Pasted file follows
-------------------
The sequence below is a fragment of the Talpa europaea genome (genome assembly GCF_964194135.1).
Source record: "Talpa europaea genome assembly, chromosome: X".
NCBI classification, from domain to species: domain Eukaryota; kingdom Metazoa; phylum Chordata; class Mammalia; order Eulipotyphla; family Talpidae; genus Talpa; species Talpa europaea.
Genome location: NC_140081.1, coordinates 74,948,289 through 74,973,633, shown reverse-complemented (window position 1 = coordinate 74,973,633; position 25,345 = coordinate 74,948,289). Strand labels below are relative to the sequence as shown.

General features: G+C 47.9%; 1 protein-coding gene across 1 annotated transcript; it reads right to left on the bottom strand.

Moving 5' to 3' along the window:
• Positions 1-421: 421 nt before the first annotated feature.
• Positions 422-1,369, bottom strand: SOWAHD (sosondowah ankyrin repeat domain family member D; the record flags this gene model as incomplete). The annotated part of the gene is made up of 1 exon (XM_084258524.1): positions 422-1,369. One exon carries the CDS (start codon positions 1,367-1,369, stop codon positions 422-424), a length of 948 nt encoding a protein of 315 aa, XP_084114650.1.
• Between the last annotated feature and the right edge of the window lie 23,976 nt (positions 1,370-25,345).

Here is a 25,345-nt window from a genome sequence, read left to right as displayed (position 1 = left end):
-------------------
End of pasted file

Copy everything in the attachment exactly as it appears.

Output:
The sequence below is a fragment of the Talpa europaea genome (genome assembly GCF_964194135.1).
Source record: "Talpa europaea genome assembly, chromosome: X".
NCBI classification, from domain to species: domain Eukaryota; kingdom Metazoa; phylum Chordata; class Mammalia; order Eulipotyphla; family Talpidae; genus Talpa; species Talpa europaea.
Genome location: NC_140081.1, coordinates 74,948,289 through 74,973,633, shown reverse-complemented (window position 1 = coordinate 74,973,633; position 25,345 = coordinate 74,948,289). Strand labels below are relative to the sequence as shown.

General features: G+C 47.9%; 1 protein-coding gene across 1 annotated transcript; it reads right to left on the bottom strand.

Moving 5' to 3' along the window:
• Positions 1-421: 421 nt before the first annotated feature.
• Positions 422-1,369, bottom strand: SOWAHD (sosondowah ankyrin repeat domain family member D; the record flags this gene model as incomplete). The annotated part of the gene is made up of 1 exon (XM_084258524.1): positions 422-1,369. One exon carries the CDS (start codon positions 1,367-1,369, stop codon positions 422-424), a length of 948 nt encoding a protein of 315 aa, XP_084114650.1.
• Between the last annotated feature and the right edge of the window lie 23,976 nt (positions 1,370-25,345).

Here is a 25,345-nt window from a genome sequence, read left to right as displayed (position 1 = left end):